Harry Fisher spent a lot of time camping. Harry Fisher’s parents took him camping as a young child. His Zimbabwean father would use his Braai knowledge to cook on campfires.
He says that Dad was very familiar with fire, as Braai is only cooked in Africa with wood. “Mum, who was a cook, would make dishes that relied heavily on charcoal and fire cooking. We ate well – Indonesian food and Japanese stir-fries.
Fisher, who had just received his license, went camping with two of his best friends and the “most basic” gear. They had a blast.
Not every trip was a success. He says that when he was camping with his friends, they thought he would spear their fish, fry it in oil, and serve it fish and chips-style. When they cut open the fish, “they absolutely smelled.”
The fish were so bad they couldn’t even be used as bait. We forced them down because we were 17 and too proud to admit that. But the next night, we had pasta and sausages.
It was a lesson in realistic expectations. “I knew that I would starve to die if I were to rely on fishing after 25 years.”
Ingredients to cook on a campfire
Fisher’s YouTube Channel and Fire to Fork cookbook offer tips on how to use fire to cook “tasty and simple” meals. Fisher has created a set of “rules” for camp cooking.
He says that all ingredients must be readily available in a supermarket or butcher shop so you can find the right products no matter where you are.
“Secondly, meals should be as simple as possible to save water and time. This means that they shouldn’t require more than two items to cook (like a pot and pan). Thirdly, everything is on fire.
The key is to simplify the process so you can pack lighter and use readily available ingredients, such as vacuum-sealed beef that will “keep you sorted for a whole week” in your cooler.
There’s no need to make your meals rugged.
You can bring a dozen eggs, some fresh garlic, and ginger to make a really nice fried rice or omelet. You can get some eggs, fresh ginger, and garlic to make a delicious omelet or fried rice.
Fisher’s staples are “salt and pepper, cooking oils, hot sauces, kewpie, mayonnaise, sugar, sesame, soy, sesame, oil, mustard” – basic items that you probably already have in your kitchen or can use when you return home.
He encourages people to embrace cuisines that already use fire cooking: “Teriyaki Beef, great Argentinian style steaks, garlic prawns or even smoked bagel.”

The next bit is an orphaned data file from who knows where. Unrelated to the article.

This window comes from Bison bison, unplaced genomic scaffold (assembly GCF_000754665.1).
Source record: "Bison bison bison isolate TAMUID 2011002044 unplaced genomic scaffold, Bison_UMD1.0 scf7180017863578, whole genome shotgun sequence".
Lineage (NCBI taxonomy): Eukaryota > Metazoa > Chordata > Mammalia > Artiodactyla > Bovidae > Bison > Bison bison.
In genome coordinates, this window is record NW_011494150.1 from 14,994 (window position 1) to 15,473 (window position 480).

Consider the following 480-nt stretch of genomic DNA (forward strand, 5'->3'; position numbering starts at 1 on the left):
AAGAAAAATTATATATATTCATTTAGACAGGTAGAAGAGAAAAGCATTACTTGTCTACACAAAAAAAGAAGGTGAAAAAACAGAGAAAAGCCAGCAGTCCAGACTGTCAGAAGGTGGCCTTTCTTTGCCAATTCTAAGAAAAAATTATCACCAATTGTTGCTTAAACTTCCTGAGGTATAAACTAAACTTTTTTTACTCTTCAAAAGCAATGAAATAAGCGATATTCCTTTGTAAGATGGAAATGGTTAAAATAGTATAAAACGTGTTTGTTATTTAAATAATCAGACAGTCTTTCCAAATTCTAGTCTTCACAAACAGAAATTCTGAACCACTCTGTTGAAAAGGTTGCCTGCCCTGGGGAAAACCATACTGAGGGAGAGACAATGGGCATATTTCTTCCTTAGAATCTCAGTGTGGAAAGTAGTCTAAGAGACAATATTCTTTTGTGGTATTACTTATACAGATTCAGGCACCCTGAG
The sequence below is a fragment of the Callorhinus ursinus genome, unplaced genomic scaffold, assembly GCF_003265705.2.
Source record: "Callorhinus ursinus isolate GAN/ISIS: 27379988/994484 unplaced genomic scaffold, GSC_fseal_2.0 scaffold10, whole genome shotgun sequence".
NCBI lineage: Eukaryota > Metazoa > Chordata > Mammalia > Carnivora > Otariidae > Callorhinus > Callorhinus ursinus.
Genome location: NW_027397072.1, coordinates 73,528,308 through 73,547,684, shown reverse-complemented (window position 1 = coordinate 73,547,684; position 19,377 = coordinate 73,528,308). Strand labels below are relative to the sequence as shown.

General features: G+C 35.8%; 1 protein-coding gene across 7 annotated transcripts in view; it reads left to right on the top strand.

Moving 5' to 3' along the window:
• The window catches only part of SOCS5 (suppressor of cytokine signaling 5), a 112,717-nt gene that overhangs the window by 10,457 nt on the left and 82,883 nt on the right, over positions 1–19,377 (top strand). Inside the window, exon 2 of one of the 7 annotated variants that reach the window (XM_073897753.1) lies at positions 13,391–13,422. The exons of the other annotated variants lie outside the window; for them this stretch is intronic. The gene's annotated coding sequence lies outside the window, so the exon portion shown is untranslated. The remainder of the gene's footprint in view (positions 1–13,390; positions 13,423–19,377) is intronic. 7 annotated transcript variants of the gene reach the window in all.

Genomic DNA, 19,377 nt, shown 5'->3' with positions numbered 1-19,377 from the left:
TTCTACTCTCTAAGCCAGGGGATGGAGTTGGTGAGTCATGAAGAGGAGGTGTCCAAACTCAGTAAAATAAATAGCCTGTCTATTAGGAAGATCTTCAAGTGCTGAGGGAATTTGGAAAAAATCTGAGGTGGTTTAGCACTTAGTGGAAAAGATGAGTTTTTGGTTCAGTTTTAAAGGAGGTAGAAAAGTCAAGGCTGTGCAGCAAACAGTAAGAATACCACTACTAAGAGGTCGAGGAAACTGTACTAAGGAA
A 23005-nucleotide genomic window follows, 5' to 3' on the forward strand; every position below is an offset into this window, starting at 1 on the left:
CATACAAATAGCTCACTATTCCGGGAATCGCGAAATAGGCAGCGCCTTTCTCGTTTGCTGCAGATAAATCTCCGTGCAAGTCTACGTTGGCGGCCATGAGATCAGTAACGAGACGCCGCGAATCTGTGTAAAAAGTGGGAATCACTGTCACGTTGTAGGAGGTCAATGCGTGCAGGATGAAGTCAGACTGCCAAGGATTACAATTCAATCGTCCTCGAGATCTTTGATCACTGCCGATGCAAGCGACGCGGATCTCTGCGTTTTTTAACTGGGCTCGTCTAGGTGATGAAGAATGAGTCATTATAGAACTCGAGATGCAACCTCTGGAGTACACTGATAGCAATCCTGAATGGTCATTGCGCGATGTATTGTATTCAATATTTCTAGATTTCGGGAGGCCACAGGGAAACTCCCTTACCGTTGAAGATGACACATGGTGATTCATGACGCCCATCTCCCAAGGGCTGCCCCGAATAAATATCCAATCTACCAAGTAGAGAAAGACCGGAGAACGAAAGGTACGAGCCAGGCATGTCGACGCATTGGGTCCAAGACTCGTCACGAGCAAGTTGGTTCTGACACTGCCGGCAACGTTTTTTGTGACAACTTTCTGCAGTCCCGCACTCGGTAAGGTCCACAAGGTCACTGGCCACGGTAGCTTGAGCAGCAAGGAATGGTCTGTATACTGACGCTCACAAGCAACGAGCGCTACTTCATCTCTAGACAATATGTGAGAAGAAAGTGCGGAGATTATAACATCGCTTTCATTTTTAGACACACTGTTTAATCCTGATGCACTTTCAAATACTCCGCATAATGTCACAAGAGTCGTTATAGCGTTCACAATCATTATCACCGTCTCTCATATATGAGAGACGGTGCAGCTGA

He says, “I love any kind of grilled seafood and lamb cutlets go with anything.” “Stick to the basics, and make them good.”
Building the fire
What is the most basic thing of all? Build a campfire. Fisher says that it is important to practice building a campfire: starting with a coal bed, making sure it doesn’t get too smokey, and working towards heat control.
Fisher advises “not to worry about expensive equipment and other things,” but you’ll need a portable Braai or grill grate for pots and pans.
He advises campers to find a local supplier of firewood instead of relying on service stations and hardware stores, as they will likely have better firewood for cooking.
It is best to start with boiling dishes, such as pasta, since “it’s not important if you boil the water a few time while learning. The water will tend to cool the fire down a little bit, which helps it self-regulate.”
When you feel more comfortable with the fire, you can use it like a barbeque. It shouldn’t intimidate you once you’ve got a grill and can see your food cooking, he says. “take it off” if it is burning.
It’s the easiest and most social way to learn how to cook over a fire. Plus, who doesn’t enjoy watching their food being cooked in real time? Dinner with show.”
Harry Fisher’s Ultimate Fish Wraps
These fish wraps were the result of a lot of research and eating too many wraps. Brodie Moss would be very proud of this recipe.
These wraps are great with threadfin or mangrove jack, but any white-fleshed, fresh fish will do.
Gear: Wok or fry pan, thermometer
Fish fillets 300g
Panko breadcrumbs are gluten-free alternatives to rice crispies.
1L Rice bran oil
Cut one lemon into wedges
One cucumber, sliced
You don’t need flour or eggs to make the perfect fish batter. Instead, cut them into strips 2cm wide, cover them with oyster sauce, and then roll them in panko crumbs. The oyster sauce has all the flavors you need, so there’s no need to add salt or pepper.
Heat the oil in a wok or a deep pot such as a camp oven to 180C. Drop the fish into the hot oil until it is lightly browned. Remember that the fish will continue to brown after you remove it.
Mix the mayo and wasabi to your taste while the fillets cook. If you do not like wasabi spice, even a small amount will add a lot of flavor.
Spread a generous amount of wasabi mayo onto the wrap after the fish is cooked. Add a few drops of soy sauce. Add the fish and a squeeze of lemon to some cucumber slices, wrap, and enjoy.